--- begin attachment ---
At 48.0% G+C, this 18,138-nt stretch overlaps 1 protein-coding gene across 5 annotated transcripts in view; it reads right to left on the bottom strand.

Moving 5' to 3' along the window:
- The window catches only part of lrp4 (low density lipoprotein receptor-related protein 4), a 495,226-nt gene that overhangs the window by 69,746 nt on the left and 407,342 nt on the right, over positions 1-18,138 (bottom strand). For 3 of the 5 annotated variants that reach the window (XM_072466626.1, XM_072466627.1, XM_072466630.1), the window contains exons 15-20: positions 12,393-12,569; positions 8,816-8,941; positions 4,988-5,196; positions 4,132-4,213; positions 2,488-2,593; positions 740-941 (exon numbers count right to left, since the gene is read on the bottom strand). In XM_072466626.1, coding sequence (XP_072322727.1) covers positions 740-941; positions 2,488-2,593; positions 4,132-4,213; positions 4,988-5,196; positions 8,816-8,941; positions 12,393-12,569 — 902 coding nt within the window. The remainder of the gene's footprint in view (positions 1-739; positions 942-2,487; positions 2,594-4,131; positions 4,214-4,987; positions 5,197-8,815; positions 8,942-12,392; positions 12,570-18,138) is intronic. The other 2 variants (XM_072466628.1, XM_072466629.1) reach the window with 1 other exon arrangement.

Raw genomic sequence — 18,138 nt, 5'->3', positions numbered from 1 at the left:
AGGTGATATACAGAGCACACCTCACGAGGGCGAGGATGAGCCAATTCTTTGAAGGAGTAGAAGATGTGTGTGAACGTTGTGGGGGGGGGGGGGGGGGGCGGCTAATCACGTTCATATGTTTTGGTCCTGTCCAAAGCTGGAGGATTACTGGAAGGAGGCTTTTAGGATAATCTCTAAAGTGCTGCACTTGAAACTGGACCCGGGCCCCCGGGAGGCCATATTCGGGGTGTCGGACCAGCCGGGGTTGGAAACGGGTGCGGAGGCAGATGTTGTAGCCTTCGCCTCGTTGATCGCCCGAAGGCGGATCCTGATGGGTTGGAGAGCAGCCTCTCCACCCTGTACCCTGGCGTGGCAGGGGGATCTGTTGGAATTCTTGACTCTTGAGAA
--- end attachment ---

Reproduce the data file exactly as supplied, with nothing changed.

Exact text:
At 48.0% G+C, this 18,138-nt stretch overlaps 1 protein-coding gene across 5 annotated transcripts in view; it reads right to left on the bottom strand.

Moving 5' to 3' along the window:
- The window catches only part of lrp4 (low density lipoprotein receptor-related protein 4), a 495,226-nt gene that overhangs the window by 69,746 nt on the left and 407,342 nt on the right, over positions 1-18,138 (bottom strand). For 3 of the 5 annotated variants that reach the window (XM_072466626.1, XM_072466627.1, XM_072466630.1), the window contains exons 15-20: positions 12,393-12,569; positions 8,816-8,941; positions 4,988-5,196; positions 4,132-4,213; positions 2,488-2,593; positions 740-941 (exon numbers count right to left, since the gene is read on the bottom strand). In XM_072466626.1, coding sequence (XP_072322727.1) covers positions 740-941; positions 2,488-2,593; positions 4,132-4,213; positions 4,988-5,196; positions 8,816-8,941; positions 12,393-12,569 — 902 coding nt within the window. The remainder of the gene's footprint in view (positions 1-739; positions 942-2,487; positions 2,594-4,131; positions 4,214-4,987; positions 5,197-8,815; positions 8,942-12,392; positions 12,570-18,138) is intronic. The other 2 variants (XM_072466628.1, XM_072466629.1) reach the window with 1 other exon arrangement.

Raw genomic sequence — 18,138 nt, 5'->3', positions numbered from 1 at the left:
AGGTGATATACAGAGCACACCTCACGAGGGCGAGGATGAGCCAATTCTTTGAAGGAGTAGAAGATGTGTGTGAACGTTGTGGGGGGGGGGGGGGGGGGCGGCTAATCACGTTCATATGTTTTGGTCCTGTCCAAAGCTGGAGGATTACTGGAAGGAGGCTTTTAGGATAATCTCTAAAGTGCTGCACTTGAAACTGGACCCGGGCCCCCGGGAGGCCATATTCGGGGTGTCGGACCAGCCGGGGTTGGAAACGGGTGCGGAGGCAGATGTTGTAGCCTTCGCCTCGTTGATCGCCCGAAGGCGGATCCTGATGGGTTGGAGAGCAGCCTCTCCACCCTGTACCCTGGCGTGGCAGGGGGATCTGTTGGAATTCTTGACTCTTGAGAA